I was going to hold off before I had a rant…but I’ve just had a letter from Computershare. And it’s a sorry story, or more like a farce, of the ‘you couldn’t make it up’ variety. But importantly, there’s a strong lesson for any start-up here about brand naming strategy, something that often does not get given enough thought. At it’s simplest, there are two ways to name your brand: either literal (this-is-what-we-do like SingTel or this-is-who-I-am like adidas, names after founder Adi Dassler, Kelloggs) or imaginative (glorious mythical associations like Nike or attractive fruit like Apple, Orange etc…).
Now keep in mind that these guys were pioneers, starting the company way back and took on the descriptive and potentially category defining brand name of Computershare. If share dealing on computers was invented today you’d give your left arm for that name.
I had a few shares in a company I worked for (M+C Saatchi), nothing impressive and I had to buy them at market price – why bother? you say…I know, but at the time I was learning. They’d started at 125p, dropped to 25p in 2008 and when all my old colleagues sold out, I stuck in there knowing it was a competent company and they knew how to run a business, then pretty soon they got back past 125p, climbed up some more and at some point earlier in 2014 got to 350p. I would have felt smart – or at least brave – if it weren’t for the fact that if I was the real McCoy, I’d have bought more at 25p…so that’s something to learn from…or not. If you believe in the company, buy while it’s cheap.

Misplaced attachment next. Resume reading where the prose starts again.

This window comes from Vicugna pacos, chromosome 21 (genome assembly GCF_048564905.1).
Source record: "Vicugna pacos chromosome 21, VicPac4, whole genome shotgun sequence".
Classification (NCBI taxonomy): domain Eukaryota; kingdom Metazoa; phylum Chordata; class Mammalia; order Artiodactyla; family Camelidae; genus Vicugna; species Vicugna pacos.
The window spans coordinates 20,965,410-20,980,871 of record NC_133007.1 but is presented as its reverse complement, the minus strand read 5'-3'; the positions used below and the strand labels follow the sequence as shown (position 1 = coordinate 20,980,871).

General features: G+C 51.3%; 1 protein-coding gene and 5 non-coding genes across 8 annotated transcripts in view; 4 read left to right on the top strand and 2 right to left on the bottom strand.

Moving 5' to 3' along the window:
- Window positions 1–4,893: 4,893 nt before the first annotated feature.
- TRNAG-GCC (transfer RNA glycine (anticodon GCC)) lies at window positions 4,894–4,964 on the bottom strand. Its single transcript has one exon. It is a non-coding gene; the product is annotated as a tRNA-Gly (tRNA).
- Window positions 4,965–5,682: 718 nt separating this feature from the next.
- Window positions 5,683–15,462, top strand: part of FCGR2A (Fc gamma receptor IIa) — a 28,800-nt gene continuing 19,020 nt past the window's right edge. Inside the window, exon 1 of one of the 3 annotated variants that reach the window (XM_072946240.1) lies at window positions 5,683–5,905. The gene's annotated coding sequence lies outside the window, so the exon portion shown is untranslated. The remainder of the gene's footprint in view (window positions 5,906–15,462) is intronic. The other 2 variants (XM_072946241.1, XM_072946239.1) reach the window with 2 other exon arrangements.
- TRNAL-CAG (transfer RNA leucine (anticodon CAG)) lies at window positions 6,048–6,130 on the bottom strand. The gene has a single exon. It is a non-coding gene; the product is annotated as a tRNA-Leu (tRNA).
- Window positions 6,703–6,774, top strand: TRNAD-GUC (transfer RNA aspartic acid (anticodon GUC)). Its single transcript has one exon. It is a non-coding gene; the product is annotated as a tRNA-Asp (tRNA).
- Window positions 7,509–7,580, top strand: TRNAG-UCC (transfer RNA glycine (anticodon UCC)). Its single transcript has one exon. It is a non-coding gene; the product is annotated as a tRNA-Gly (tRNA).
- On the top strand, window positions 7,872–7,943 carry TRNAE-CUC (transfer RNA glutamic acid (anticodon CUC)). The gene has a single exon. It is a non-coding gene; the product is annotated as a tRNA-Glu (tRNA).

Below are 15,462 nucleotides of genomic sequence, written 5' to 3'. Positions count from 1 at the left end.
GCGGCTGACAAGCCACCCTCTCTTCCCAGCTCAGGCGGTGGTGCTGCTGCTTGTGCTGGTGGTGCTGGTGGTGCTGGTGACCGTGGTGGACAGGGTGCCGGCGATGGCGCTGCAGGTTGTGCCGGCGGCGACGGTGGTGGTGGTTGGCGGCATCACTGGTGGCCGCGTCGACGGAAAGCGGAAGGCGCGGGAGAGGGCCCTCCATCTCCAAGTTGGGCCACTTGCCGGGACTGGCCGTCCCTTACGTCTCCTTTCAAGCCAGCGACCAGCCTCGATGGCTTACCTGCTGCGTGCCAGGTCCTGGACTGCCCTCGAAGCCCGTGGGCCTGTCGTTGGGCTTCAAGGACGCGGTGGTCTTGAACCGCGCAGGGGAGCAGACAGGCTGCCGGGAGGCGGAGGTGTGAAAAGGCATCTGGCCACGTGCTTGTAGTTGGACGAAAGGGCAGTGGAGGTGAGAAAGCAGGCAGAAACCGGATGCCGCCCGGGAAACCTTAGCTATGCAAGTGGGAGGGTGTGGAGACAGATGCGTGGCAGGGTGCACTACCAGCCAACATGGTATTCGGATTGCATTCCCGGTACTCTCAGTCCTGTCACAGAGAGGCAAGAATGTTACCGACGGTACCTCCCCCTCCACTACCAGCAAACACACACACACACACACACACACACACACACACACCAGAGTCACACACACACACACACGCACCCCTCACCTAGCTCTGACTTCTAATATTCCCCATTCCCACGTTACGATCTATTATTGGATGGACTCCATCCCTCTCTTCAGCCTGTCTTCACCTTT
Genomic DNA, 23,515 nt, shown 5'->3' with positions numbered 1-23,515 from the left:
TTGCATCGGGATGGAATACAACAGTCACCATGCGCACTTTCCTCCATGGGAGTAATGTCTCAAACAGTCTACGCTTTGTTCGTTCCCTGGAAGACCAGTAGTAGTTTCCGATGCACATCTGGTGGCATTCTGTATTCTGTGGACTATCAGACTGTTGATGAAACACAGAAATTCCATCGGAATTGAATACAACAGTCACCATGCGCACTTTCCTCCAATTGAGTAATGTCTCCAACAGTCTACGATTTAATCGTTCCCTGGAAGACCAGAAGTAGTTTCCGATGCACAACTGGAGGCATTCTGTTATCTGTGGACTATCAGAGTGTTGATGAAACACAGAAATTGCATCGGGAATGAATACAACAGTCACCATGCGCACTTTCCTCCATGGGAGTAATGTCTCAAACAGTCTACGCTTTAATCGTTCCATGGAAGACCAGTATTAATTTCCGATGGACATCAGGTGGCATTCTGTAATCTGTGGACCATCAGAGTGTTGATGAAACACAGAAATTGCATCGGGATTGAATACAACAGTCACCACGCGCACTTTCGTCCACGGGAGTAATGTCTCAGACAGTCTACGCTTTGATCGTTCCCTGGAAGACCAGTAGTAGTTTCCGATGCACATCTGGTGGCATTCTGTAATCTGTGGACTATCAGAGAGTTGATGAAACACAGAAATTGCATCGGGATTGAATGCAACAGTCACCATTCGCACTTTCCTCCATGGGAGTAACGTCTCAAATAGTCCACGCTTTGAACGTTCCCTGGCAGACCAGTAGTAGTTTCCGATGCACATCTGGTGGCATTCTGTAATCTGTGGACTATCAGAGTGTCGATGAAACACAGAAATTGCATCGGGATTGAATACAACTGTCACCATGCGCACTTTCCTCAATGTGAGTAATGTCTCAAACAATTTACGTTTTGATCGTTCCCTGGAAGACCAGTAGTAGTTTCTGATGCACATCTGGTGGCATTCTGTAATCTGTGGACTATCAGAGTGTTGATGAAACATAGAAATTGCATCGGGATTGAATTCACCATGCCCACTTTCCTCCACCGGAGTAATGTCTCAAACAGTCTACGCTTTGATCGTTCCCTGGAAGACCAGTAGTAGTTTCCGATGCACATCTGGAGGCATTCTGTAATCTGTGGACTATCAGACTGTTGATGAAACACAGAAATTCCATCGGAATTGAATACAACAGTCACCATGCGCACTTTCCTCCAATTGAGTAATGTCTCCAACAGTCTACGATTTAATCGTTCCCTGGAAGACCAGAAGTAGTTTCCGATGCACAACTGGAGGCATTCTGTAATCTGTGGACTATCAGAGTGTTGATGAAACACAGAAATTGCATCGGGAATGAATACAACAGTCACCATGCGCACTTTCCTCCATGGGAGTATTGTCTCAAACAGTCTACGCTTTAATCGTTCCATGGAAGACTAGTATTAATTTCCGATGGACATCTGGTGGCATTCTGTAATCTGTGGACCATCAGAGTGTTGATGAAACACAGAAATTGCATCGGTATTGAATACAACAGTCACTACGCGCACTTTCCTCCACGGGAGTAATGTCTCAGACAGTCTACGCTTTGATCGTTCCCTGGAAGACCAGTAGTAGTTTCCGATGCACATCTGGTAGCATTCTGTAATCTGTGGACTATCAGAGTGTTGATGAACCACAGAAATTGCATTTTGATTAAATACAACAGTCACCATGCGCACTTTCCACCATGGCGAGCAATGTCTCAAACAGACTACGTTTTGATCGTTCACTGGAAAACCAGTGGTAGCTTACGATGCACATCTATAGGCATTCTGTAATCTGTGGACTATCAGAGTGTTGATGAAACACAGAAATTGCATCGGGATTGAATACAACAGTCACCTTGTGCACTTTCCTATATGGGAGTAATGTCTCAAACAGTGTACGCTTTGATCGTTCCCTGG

So when it fell back to under 300p, my newfound investment wisdom kicked in and I thought I’d sell a proportion to lock in at least some of the profit, not loads but good holiday money (although I should point out, we are frugal holidayers).
Here’s the story. I sold online through this company called Computershare, who as far as I can tell ‘own’ the dealing of the shares I bought. Soon I got a screen confirming the sale. But apparently not. A week later I got a letter saying I had to send certain documents, otherwise the deal would be cancelled. Not actually cancelled – instead, they would re-buy the shares at the new market rate, even if it was more expensive.